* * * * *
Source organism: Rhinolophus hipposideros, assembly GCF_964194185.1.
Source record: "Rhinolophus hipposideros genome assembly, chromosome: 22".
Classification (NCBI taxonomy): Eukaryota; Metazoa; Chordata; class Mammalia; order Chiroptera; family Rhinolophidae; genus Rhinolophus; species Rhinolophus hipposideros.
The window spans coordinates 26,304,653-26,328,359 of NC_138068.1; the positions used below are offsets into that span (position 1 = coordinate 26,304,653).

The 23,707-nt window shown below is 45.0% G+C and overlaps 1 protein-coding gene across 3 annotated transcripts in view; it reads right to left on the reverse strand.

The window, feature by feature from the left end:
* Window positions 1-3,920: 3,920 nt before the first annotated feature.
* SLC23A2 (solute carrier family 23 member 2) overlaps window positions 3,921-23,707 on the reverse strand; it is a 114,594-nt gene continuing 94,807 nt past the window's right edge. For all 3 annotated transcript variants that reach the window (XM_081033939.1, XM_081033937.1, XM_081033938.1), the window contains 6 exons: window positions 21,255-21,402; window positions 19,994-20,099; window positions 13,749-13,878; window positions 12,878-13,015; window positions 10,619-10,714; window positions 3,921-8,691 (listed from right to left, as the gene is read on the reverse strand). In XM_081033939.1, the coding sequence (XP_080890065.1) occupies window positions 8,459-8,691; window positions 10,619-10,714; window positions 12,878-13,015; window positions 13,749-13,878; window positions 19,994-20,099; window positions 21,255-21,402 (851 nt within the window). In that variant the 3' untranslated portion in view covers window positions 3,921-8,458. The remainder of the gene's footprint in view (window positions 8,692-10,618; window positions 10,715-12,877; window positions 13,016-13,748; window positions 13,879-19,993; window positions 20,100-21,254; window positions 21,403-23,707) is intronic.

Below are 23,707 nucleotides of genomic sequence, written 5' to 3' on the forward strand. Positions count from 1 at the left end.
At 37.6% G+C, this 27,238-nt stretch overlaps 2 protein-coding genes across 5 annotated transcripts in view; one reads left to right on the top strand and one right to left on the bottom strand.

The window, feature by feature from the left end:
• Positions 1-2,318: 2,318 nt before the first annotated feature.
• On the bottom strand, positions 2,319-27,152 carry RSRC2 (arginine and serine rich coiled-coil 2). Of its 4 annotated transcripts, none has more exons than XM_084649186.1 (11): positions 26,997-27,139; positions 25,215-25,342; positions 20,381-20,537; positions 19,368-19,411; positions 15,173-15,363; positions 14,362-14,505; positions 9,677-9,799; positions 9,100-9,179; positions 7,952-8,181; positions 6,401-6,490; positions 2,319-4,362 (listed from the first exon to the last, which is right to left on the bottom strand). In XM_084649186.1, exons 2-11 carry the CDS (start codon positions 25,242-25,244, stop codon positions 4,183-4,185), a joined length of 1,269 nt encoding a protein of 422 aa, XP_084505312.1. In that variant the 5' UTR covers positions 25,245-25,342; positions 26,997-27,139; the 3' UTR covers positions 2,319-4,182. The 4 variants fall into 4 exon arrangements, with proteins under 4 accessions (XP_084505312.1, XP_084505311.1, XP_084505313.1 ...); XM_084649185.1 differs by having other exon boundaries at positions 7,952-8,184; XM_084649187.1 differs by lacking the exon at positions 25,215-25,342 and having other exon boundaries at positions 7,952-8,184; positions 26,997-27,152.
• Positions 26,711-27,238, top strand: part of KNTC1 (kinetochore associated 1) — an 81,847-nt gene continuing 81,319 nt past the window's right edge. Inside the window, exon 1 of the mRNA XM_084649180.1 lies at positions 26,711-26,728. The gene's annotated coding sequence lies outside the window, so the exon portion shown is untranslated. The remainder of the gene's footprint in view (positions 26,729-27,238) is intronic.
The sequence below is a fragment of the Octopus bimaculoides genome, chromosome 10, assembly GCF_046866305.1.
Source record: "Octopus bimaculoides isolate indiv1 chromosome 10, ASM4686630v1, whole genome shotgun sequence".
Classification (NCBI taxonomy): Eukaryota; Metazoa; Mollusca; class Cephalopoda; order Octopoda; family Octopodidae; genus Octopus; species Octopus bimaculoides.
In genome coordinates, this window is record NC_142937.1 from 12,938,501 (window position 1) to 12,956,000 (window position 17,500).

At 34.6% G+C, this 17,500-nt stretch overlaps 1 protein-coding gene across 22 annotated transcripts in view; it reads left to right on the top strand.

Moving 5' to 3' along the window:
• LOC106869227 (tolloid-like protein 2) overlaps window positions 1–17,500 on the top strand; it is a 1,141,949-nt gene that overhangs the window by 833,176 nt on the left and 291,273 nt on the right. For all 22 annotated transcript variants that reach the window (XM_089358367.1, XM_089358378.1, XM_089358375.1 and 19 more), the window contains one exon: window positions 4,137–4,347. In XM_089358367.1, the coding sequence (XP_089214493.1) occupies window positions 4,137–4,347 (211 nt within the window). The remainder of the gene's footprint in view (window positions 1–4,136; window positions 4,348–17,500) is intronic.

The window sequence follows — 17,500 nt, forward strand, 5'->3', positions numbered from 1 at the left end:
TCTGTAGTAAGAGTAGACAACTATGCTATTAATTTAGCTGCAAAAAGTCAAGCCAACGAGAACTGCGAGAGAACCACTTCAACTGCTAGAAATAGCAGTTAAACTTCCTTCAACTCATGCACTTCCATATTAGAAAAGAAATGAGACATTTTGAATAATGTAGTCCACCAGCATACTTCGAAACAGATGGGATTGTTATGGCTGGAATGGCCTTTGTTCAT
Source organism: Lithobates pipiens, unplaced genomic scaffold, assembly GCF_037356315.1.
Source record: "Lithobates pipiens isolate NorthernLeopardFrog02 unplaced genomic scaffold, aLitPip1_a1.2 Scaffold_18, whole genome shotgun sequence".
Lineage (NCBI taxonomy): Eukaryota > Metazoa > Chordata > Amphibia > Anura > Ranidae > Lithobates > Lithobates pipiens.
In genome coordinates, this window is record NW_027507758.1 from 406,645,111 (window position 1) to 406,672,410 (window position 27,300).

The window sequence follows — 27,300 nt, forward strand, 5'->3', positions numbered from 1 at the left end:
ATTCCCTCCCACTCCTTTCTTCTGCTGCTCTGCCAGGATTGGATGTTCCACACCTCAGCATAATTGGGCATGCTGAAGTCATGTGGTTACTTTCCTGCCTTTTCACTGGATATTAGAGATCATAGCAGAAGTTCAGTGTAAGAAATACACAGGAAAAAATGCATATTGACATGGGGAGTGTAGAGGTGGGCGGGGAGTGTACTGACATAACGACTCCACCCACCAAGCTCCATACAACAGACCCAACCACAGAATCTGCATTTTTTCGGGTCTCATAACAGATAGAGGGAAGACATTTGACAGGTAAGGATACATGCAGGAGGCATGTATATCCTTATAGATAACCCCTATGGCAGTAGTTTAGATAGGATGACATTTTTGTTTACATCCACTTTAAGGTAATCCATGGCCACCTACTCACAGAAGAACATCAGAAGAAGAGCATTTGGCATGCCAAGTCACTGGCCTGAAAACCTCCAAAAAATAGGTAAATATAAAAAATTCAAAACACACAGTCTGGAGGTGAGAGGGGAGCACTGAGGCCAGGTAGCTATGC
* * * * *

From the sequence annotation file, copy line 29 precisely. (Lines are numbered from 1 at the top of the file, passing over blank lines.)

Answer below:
ATTCCCTCCCACTCCTTTCTTCTGCTGCTCTGCCAGGATTGGATGTTCCACACCTCAGCATAATTGGGCATGCTGAAGTCATGTGGTTACTTTCCTGCCTTTTCACTGGATATTAGAGATCATAGCAGAAGTTCAGTGTAAGAAATACACAGGAAAAAATGCATATTGACATGGGGAGTGTAGAGGTGGGCGGGGAGTGTACTGACATAACGACTCCACCCACCAAGCTCCATACAACAGACCCAACCACAGAATCTGCATTTTTTCGGGTCTCATAACAGATAGAGGGAAGACATTTGACAGGTAAGGATACATGCAGGAGGCATGTATATCCTTATAGATAACCCCTATGGCAGTAGTTTAGATAGGATGACATTTTTGTTTACATCCACTTTAAGGTAATCCATGGCCACCTACTCACAGAAGAACATCAGAAGAAGAGCATTTGGCATGCCAAGTCACTGGCCTGAAAACCTCCAAAAAATAGGTAAATATAAAAAATTCAAAACACACAGTCTGGAGGTGAGAGGGGAGCACTGAGGCCAGGTAGCTATGC